Wednesday, March 25, 2015

DANTE'S SUBLIME COMEDY: PARADISE: Chapter 15


CHAPTER 15: Martial Hero


Bad manners grow from greedy selfishness,
as courtesy reflects Christ’s charity
            which, as we know, is kindness to the weak.       3

I needed silence if required to speak,
            and so it came. The choirs of Paradise
            silenced their song when, like a shooting star       6

down gloaming sky, from right arm of the cross 
            yet linked to it by arc of finer fire
            a light swept down to join me at the foot.             9

It greeted me with the same welcoming
            that Virgil tells us in The Aeneid  
            the soul of dead Anchises gave his son                12

who, living, met him in Elysium.
“O my own blood! O wondrous grace of God
            that Paradise will open to you twice!”                   15
           
The light said that. Amazed, I turned my eyes                                         
to Beatrice again, whose smile was such
            I fully knew how blesséd I’d become.                   18

And then, although a the sound was ecstasy,                               
the light said things I could not comprehend.
            Their meaning was too great till heat of love         21

cooled down enough, letting it condescend                                                          
to sentences of much more common sense.
            “Divine foreknowledge we in Heaven share         24

has kept me long expecting this delight.                                                   
            Holy the guide who dressed you in such wings
            as raise you to this height! You rightly think         27

I know your thoughts, so do not ask my name,
            or why my joy appears much greater than
            the others in this sphere. You are about                 30
           
to satisfy my thirst to share the bliss
            of perfect truthfulness. Ask what you wish.”
            Encouragement from smiling Beatrice                  33
  
gave me the confidence to boldly say,
            “Just as the sun’s ray pours out equally
            both warmth and light, you equally possess          36

love and intelligence, which mortals lack.
            I am still mortal. My ability
            cannot support my will. Not tongue but heart       39
                              
 declares my depth of gratitude for this
            paternal welcoming. I beg you now,
            O jewel in the Cross and Crown of Christ            42

say who you are.” “O branch I greet with joy
            I am your root, your ancestor,” said he.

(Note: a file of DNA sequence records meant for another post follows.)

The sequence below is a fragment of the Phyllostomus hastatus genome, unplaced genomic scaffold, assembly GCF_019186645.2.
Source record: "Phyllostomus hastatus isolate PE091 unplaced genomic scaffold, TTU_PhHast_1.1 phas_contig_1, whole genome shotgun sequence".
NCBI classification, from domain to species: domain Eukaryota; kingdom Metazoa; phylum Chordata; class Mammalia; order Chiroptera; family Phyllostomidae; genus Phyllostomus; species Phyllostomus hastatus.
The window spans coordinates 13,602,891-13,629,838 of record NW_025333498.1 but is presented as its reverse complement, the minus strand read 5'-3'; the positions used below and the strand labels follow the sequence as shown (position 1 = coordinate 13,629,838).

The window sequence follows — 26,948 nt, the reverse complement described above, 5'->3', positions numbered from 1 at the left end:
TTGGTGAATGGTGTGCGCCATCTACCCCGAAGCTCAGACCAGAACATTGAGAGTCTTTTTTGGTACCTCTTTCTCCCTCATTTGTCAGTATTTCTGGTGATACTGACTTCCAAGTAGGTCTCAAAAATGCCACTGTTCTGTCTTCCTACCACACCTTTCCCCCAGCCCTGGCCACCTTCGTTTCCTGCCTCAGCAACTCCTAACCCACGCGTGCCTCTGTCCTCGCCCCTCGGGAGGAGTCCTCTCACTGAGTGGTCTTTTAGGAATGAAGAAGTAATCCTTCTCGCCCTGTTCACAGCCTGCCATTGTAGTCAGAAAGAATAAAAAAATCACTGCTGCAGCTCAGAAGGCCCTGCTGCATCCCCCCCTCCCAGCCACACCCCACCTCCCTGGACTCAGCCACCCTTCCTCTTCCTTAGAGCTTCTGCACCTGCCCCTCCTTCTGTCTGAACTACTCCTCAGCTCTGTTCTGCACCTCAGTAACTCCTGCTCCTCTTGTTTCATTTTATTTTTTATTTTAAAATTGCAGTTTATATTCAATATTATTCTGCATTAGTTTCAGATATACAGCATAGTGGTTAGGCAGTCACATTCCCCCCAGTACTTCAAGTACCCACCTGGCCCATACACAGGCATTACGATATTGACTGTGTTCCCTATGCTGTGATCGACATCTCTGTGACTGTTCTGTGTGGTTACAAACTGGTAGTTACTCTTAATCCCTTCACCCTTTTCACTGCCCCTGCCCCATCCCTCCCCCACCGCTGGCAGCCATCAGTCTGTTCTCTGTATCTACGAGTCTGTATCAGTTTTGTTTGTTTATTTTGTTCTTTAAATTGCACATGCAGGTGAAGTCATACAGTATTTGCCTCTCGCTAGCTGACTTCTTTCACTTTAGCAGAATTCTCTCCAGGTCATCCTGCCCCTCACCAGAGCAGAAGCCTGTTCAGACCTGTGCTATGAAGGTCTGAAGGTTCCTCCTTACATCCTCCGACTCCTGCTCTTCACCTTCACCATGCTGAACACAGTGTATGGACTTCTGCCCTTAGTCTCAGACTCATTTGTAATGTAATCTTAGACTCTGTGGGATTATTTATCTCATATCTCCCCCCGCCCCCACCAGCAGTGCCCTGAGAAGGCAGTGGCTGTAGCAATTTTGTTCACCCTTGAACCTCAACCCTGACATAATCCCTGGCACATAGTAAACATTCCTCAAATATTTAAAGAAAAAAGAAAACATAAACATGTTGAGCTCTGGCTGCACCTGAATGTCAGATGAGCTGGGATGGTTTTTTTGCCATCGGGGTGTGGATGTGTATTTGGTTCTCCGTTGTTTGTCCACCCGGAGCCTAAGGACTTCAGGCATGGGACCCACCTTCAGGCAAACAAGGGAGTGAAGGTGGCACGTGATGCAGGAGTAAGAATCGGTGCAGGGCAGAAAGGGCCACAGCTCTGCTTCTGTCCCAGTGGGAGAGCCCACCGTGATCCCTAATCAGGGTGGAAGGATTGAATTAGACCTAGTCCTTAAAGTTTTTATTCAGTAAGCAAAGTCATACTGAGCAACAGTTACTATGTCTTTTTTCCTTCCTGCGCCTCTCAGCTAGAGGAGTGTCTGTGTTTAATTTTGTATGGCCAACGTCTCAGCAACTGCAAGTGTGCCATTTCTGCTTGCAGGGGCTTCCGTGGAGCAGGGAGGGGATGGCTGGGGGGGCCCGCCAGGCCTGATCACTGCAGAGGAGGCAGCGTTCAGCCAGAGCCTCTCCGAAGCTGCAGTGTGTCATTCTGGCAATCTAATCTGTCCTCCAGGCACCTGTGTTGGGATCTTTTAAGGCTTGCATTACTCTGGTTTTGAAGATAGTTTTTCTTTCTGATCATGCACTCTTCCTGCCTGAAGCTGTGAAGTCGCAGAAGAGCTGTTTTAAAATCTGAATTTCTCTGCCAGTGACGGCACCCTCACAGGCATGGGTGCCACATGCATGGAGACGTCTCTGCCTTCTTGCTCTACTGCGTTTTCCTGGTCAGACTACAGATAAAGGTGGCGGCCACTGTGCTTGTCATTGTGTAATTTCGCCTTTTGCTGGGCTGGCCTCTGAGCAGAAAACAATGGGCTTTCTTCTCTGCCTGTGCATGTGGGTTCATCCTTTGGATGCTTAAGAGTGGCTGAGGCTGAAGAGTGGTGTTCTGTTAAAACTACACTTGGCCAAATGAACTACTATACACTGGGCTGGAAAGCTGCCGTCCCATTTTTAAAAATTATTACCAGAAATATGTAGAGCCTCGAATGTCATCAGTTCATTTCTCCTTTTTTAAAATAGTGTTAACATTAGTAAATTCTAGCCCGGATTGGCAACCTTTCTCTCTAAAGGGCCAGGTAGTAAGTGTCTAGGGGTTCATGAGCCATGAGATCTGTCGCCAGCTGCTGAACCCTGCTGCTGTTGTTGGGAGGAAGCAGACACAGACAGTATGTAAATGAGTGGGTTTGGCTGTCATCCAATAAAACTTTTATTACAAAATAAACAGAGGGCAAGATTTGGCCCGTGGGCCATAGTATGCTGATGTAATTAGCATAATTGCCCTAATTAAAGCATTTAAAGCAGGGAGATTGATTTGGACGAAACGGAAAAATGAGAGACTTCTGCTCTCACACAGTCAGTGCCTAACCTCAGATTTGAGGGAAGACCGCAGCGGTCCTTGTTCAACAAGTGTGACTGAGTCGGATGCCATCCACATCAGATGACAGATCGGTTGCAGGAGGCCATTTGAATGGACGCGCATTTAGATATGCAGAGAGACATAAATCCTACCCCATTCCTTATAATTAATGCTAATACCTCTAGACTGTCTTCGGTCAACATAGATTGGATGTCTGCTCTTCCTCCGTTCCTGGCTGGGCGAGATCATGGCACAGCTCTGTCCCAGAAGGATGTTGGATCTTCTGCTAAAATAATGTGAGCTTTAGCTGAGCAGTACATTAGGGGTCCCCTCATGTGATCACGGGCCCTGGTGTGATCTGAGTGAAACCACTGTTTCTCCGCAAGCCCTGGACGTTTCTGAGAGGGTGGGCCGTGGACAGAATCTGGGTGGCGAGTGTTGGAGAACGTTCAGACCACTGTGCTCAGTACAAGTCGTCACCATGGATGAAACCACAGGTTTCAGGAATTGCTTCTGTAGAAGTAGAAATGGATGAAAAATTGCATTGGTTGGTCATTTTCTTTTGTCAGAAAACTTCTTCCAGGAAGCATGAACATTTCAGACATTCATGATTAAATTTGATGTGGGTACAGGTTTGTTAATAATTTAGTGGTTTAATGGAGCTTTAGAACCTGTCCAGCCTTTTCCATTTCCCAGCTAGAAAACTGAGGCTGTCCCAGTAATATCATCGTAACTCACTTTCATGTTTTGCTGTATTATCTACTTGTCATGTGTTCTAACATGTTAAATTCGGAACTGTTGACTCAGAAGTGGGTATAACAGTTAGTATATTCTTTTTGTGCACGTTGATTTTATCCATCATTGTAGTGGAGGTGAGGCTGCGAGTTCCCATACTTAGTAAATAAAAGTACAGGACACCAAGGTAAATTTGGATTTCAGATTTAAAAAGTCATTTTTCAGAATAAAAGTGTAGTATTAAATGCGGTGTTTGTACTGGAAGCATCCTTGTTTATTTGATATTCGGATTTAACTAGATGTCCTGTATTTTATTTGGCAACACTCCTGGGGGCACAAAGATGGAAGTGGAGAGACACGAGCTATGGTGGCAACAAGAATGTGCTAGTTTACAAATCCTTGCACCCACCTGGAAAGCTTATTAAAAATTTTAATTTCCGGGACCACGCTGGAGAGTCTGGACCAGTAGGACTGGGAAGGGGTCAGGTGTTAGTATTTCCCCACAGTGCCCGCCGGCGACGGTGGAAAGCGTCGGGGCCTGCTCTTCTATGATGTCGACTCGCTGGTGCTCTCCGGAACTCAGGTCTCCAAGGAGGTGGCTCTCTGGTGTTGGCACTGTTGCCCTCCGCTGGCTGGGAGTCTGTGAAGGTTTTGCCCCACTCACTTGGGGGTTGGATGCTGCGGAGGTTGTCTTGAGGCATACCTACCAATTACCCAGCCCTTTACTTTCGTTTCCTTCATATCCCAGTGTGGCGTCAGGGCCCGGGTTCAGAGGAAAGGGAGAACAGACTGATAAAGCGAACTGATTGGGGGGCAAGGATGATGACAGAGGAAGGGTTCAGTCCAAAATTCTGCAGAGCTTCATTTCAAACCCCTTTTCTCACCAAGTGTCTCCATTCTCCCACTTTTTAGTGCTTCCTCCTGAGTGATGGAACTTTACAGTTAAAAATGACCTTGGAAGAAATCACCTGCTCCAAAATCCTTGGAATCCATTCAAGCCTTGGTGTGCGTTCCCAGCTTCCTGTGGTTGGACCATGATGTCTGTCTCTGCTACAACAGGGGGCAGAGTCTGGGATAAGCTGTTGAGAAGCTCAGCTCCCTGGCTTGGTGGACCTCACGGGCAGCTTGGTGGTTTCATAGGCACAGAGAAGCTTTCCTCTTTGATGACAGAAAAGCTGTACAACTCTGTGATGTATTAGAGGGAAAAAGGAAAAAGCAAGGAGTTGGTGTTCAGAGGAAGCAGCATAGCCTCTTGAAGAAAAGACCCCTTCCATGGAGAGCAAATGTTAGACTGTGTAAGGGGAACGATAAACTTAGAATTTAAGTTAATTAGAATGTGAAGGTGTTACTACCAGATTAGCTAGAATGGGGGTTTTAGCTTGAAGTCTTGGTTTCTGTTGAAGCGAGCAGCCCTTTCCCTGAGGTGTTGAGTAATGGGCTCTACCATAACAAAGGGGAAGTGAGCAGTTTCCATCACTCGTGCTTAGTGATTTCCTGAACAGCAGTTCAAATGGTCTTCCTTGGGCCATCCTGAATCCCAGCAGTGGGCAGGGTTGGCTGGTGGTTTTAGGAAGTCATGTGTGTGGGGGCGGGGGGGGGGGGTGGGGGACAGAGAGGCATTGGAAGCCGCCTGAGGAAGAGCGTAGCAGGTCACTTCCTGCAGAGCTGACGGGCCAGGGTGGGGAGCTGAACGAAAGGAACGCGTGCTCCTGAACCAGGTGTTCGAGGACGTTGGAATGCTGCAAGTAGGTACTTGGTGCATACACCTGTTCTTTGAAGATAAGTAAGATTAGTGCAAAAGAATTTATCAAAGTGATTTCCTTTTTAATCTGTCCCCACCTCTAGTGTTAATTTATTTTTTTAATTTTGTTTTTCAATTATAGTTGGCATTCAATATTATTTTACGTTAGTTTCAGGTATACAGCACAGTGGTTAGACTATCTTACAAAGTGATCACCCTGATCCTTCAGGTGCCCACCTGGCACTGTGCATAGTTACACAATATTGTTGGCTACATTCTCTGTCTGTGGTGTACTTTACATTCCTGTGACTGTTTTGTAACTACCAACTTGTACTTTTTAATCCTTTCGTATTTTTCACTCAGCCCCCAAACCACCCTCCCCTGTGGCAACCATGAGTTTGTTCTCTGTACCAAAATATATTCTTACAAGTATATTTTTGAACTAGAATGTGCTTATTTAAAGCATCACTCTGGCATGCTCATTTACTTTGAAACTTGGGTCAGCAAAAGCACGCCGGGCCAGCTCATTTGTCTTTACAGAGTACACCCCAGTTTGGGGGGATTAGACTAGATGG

“My son became your great-great-great-granddad 45

who has been trudging for a century
round Purgatory’s ring where pride is purged.
Pray to reduce his toil when back on earth.          48

We knew a Florence that, seen from afar,
            did not appear to outshine Rome as much                                               
            as one day it will look a great deal worse.            51

Back then our town was peaceful, sober, chaste
            filled smaller ground. No wife or daughter wore                         
jewellery, embroidered gown, rich stuff seen       54

before wearers. No father lived in dread
            of baby girls growing too old to wed                                             
before he got gold enough for dowry                   57

People were buried in their native soil –
            no exiled owner left an empty house.
            No families had rooms they did not use                60

or houses like the palaces of kings.
Nobility dressed plain. Our honoured knight
good Bellincion wore a leather suit                       63

and had a wife with clean unpainted face.                                               
            Wives were lucky. Husbands did not desert
            the marriage bed to trade abroad for years.            66

Mothers rocked cradles, soothing infant fears                             
by crooning songs that pleased themselves and dads
            and later, spinning thread, told older bairns           69
  
brave tales of Trojans; how they fought and spread
            to Italy, Fiesole and Rome;
then told of Cincinatus and Lucrece,                     72

who both chose death rather than break an oath.
            Kids would have marvelled more to hear about
            those who now dominate Florence’s state:            75

corrupted lawyers! Blatant prostitutes!
            To life in Florence as the town was then,
            with lovely streets, good neighbours, honest men, 78

my mother no doubt bore me crying out
            Mary as women do, when giving birth.
            Then in our ancient Baptistery the priest               81

Christened and called me Cacciaguida.
            My wife came from the valley of the Po
            bringing your surname, Alligieri.                          84

I followed Conrad, Emperor who led
            the next Crusade to free Jerusalem:
            was knighted by him for my part in fight              87

to free Christ’s sepulchre from pagan hands.
We lost, as Christendom is not – should be
united by the popes. Death shifted me

into this perfect bliss called Martyrdom.                           91
           






           
                          









 DEDA

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